Those two classmates went to court and won the right to go to the senior ball. Stewart said he agreed to secretly tape them dancing or kissing for a local television station, but changed his mind at the last minute. He said the dance went well.

Still, he fought his sexuality. He enlisted in the Air Force and was stationed in Plattsburgh, which had a base at the time. He felt that such a masculine atmosphere would break "the curse."

"Instead, I found more gay men than I ever thought existed. 'Now what,' I said. I kept fighting it, and in the process became a full-blown alcoholic at age 26," he said, adding that he's been sober for 20 years. He left the military and lived under a bridge in Plattsburgh for a while. He continued to abuse alcohol and drugs and was in a depressed state.

"I knew all the best homophobic jokes. I continued to internalize my true self. It got to the point where I had to decide whether to go ssober or die. I didn't have the guts to kill myself, so I went sober," Stewart said.

He got a job as a truck driver and finally decided to come out of the closet in 1991 after finding a boyfriend. He lobbied the Plattsburgh City Council to pass an anti-discrimination law.

In 1993, he ran for a vacant seat on the Plattsburgh City Council. He said he was always interested in politics. Surprisingly, he won by a wide margin.

He was openly gay at that time, with the AIDS epidemic going strong.

Amazingly, his family in Rhode Island still didn't know he was gay.

His parents came up for his inauguration, and he was able to keep them away from newspapers and television while they were in Plattsburgh.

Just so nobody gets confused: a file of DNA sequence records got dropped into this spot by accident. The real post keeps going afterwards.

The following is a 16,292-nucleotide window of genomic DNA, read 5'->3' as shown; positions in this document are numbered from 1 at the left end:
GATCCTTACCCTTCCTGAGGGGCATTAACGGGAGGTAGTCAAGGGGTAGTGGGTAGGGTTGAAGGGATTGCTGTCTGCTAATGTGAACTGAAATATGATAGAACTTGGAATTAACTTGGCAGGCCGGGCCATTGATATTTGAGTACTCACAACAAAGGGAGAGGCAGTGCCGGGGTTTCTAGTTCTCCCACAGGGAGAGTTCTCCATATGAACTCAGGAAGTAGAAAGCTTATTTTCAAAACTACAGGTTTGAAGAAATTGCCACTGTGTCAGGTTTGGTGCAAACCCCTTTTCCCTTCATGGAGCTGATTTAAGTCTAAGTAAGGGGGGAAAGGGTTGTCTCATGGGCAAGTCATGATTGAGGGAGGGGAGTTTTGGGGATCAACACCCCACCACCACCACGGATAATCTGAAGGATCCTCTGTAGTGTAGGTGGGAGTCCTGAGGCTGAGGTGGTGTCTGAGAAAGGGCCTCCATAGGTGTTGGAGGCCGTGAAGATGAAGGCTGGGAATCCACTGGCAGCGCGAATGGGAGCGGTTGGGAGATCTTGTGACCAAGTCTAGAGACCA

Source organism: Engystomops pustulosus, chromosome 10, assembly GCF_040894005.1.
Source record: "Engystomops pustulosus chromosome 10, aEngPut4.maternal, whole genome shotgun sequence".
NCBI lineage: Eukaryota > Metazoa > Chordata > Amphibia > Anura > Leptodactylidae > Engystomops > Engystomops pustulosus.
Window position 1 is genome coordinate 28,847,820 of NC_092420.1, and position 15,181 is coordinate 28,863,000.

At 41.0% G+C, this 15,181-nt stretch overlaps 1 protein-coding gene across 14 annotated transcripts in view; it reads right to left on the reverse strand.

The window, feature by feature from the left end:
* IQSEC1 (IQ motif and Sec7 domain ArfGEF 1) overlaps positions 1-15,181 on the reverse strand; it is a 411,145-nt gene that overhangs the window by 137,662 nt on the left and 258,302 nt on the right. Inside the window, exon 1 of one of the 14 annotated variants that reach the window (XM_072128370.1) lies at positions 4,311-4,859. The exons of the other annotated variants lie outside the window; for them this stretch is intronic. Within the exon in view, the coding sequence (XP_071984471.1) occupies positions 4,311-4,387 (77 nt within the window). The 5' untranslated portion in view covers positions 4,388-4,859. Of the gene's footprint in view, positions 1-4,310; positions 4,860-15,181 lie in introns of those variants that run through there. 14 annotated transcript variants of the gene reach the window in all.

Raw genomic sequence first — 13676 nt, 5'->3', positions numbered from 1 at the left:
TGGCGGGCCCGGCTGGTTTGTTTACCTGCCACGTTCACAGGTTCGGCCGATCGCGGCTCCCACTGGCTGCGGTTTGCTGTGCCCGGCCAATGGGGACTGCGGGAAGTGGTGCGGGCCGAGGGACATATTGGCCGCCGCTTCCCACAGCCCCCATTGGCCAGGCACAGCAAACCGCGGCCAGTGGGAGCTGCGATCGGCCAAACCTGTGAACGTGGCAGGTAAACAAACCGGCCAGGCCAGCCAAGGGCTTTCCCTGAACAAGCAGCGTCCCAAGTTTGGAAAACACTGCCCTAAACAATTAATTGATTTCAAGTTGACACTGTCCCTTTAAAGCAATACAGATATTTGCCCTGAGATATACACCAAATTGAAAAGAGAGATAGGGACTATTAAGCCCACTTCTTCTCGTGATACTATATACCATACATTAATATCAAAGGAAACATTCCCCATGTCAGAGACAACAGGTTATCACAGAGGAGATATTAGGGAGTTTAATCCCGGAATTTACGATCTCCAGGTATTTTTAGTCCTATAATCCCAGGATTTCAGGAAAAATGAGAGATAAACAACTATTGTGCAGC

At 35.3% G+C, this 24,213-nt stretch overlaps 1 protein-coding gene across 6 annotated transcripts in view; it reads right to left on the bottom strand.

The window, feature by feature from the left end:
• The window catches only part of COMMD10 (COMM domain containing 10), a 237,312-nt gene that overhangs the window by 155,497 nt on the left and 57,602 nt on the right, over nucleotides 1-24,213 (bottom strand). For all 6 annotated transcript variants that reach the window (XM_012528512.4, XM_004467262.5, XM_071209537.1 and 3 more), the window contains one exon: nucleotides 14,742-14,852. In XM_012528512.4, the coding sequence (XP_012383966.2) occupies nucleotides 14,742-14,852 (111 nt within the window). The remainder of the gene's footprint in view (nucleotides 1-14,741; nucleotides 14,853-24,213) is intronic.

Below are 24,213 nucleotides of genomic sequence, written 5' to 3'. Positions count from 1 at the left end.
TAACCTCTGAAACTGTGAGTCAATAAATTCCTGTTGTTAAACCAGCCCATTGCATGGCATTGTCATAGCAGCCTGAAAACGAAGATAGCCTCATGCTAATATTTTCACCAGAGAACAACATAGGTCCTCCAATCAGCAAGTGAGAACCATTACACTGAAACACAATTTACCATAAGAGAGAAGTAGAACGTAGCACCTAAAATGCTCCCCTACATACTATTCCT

In 1995, an auto accident killed his mother and injured his step-father. Shortly after that, Stewart was invited to speak at a gay event in Providence, R.I., and there was press coverage. He decided to come out to his step-father, showing him the media coverage.

"He said we'll just keep this quiet. I said he would either accept me for who I was or not see me," Stewart said. "I haven't seen him since then."

He was re-elected, but then chose not to run for a third year. In March 1999, he switched from the Democratic Party to an independent. He then decided to run for mayor - this time as a Republican. He won by 104 votes to be the first openly gay mayor elected in the state.

"It was strange going to the state Republican convention as one of only six elected Republicans out of 237 gay elected officials in the state," he said.

That prompted a call from Karl Rove, George Bush's advisor, asking for his help campaigning for Bush in the 2000 presidential race. He did, was soon disillusioned, and apologized to the crowd last night.

Eight months ago, he went back to the Democratic Party, saying he just couldn't be in a party that is so anti-gay.

Stewart said his social life was in Montreal, Canada, some 18 miles away from Plattsburgh. It was there he married his male partner in 2004.

Being gay and in charge of the state's prisons poses yet another challenge to Stewart. Every inmate is housed according to their sex.

"The big issue is transgendered inmates. There aren't many, but we're working on how to deal with that," he said.

He said he believes in the right of gays to marry, preferring to call them civil unions - but not running away from the word marriage either.

He said the gay marriage bill will pass in the Assembly, but it will be more difficult in the Senate.

"It took me a long time to live the life of who I am. I hope it's easier for young people to be open today than when I was growing up."